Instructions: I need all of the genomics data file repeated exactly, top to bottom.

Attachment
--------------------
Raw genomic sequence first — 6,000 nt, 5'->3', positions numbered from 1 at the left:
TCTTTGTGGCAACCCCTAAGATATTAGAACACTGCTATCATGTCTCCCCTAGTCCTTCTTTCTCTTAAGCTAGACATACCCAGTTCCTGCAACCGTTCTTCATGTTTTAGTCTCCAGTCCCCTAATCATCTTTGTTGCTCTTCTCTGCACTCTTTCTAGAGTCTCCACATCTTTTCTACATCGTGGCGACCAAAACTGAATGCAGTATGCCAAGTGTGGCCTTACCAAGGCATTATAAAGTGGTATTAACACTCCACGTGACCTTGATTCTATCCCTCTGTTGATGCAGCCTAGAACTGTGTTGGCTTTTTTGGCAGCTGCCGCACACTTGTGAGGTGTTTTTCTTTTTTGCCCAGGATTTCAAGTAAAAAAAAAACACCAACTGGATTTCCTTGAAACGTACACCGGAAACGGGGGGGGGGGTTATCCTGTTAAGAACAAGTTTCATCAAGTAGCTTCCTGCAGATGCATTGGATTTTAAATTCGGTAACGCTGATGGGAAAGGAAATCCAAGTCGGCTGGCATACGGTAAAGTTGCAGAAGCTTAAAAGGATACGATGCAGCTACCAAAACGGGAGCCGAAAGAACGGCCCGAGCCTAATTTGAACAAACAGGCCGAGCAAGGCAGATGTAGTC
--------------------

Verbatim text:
Raw genomic sequence first — 6,000 nt, 5'->3', positions numbered from 1 at the left:
TCTTTGTGGCAACCCCTAAGATATTAGAACACTGCTATCATGTCTCCCCTAGTCCTTCTTTCTCTTAAGCTAGACATACCCAGTTCCTGCAACCGTTCTTCATGTTTTAGTCTCCAGTCCCCTAATCATCTTTGTTGCTCTTCTCTGCACTCTTTCTAGAGTCTCCACATCTTTTCTACATCGTGGCGACCAAAACTGAATGCAGTATGCCAAGTGTGGCCTTACCAAGGCATTATAAAGTGGTATTAACACTCCACGTGACCTTGATTCTATCCCTCTGTTGATGCAGCCTAGAACTGTGTTGGCTTTTTTGGCAGCTGCCGCACACTTGTGAGGTGTTTTTCTTTTTTGCCCAGGATTTCAAGTAAAAAAAAAACACCAACTGGATTTCCTTGAAACGTACACCGGAAACGGGGGGGGGGGTTATCCTGTTAAGAACAAGTTTCATCAAGTAGCTTCCTGCAGATGCATTGGATTTTAAATTCGGTAACGCTGATGGGAAAGGAAATCCAAGTCGGCTGGCATACGGTAAAGTTGCAGAAGCTTAAAAGGATACGATGCAGCTACCAAAACGGGAGCCGAAAGAACGGCCCGAGCCTAATTTGAACAAACAGGCCGAGCAAGGCAGATGTAGTC